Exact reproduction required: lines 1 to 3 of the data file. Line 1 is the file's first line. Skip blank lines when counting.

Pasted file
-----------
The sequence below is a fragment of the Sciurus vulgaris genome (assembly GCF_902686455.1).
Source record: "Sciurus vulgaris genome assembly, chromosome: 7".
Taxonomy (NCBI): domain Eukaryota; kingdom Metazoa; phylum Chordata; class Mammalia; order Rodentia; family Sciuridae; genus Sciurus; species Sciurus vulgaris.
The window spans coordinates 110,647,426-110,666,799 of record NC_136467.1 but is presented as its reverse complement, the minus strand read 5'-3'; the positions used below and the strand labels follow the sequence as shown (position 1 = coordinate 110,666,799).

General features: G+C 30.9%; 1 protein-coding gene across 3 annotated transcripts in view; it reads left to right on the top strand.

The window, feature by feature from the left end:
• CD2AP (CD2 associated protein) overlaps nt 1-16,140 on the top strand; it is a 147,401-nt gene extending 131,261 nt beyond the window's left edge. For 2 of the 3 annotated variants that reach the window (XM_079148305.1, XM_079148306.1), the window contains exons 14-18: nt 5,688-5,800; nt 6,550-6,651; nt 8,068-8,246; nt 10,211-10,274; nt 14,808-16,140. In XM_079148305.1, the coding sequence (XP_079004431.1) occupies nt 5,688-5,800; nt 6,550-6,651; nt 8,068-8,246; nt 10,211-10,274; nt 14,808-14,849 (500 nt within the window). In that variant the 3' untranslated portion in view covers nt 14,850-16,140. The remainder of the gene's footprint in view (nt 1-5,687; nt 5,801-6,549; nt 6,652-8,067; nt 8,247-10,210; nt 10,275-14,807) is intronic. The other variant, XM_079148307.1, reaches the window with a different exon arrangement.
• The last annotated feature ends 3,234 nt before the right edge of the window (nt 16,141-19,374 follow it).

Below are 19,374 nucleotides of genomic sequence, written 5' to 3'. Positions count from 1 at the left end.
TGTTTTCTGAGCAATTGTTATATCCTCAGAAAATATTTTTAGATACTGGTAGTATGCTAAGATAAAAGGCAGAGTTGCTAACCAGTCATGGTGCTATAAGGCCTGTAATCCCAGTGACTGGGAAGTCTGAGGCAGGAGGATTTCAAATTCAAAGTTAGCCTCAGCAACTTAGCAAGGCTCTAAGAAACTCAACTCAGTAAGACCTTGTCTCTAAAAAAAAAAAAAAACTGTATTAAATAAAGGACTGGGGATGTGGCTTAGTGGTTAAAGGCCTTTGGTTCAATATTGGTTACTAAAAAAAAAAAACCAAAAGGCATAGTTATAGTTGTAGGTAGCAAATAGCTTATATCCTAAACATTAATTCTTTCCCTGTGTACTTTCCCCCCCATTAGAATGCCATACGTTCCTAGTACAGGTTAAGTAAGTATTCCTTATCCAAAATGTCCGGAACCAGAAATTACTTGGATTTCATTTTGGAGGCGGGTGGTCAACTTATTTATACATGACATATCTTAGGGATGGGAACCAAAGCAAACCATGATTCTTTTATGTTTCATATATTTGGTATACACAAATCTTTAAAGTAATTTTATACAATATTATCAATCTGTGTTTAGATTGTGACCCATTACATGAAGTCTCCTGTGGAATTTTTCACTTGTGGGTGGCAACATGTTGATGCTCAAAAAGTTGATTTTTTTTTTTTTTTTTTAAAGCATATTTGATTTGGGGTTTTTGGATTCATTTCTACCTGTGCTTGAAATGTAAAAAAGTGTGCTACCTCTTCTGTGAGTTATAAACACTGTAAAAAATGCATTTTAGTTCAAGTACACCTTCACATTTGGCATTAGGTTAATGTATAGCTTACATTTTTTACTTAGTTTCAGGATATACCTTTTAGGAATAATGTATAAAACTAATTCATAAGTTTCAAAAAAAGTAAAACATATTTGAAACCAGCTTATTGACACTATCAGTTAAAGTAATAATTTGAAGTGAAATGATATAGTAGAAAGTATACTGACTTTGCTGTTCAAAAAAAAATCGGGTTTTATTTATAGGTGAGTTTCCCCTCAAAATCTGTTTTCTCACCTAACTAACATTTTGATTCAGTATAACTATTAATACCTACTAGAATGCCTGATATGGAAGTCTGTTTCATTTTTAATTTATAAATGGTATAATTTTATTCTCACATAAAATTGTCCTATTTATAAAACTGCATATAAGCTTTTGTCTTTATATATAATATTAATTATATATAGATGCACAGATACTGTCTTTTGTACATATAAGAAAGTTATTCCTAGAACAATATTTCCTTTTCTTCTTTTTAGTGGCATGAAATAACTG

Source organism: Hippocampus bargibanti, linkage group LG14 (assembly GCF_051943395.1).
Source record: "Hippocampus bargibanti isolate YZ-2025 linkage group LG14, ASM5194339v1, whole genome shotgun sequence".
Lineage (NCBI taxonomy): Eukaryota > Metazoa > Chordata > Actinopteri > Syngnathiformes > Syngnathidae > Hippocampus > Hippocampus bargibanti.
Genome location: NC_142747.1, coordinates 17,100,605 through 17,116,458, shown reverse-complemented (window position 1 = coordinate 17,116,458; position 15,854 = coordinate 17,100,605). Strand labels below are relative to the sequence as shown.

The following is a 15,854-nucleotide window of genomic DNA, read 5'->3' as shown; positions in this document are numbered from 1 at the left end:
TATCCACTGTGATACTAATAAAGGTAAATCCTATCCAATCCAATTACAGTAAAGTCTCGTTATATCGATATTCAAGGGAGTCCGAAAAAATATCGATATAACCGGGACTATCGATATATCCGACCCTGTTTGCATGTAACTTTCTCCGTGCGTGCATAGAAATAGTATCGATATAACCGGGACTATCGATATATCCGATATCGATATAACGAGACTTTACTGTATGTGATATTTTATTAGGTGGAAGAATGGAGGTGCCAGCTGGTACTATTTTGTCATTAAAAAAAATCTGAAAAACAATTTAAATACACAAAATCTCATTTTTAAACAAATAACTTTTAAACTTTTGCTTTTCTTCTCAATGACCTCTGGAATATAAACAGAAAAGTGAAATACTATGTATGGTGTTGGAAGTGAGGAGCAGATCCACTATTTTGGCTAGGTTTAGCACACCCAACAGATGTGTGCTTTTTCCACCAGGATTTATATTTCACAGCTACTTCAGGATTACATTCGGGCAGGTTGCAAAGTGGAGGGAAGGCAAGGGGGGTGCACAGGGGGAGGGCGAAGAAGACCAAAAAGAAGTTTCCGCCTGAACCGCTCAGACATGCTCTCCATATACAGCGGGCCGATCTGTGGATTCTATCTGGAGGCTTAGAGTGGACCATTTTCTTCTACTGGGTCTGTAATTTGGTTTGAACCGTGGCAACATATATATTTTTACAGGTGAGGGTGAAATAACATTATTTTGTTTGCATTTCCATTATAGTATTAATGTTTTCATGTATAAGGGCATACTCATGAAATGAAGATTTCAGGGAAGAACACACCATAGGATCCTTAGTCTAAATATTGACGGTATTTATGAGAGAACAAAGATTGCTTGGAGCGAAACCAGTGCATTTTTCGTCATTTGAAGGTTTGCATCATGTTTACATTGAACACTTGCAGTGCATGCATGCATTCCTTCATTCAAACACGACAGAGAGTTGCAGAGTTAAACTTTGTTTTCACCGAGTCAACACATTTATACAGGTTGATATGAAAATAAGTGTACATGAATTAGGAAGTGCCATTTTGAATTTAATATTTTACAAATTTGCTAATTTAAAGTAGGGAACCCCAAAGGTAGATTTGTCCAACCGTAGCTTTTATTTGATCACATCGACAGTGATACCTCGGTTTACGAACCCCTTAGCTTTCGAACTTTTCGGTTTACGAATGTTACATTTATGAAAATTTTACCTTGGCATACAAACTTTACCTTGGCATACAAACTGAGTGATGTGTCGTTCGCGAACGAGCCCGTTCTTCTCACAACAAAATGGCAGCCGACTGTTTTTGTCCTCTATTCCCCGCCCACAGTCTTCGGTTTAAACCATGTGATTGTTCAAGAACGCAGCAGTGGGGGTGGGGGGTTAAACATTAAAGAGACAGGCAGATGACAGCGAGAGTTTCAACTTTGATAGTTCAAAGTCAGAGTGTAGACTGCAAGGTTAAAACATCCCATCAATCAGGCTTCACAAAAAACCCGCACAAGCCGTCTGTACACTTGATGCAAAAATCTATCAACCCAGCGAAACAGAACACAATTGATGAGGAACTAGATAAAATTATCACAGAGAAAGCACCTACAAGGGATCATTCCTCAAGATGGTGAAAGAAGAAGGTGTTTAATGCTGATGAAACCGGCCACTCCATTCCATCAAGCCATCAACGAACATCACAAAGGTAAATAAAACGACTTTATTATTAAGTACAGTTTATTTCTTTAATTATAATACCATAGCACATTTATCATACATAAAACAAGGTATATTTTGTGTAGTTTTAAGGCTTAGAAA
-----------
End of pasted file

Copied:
The sequence below is a fragment of the Sciurus vulgaris genome (assembly GCF_902686455.1).
Source record: "Sciurus vulgaris genome assembly, chromosome: 7".
Taxonomy (NCBI): domain Eukaryota; kingdom Metazoa; phylum Chordata; class Mammalia; order Rodentia; family Sciuridae; genus Sciurus; species Sciurus vulgaris.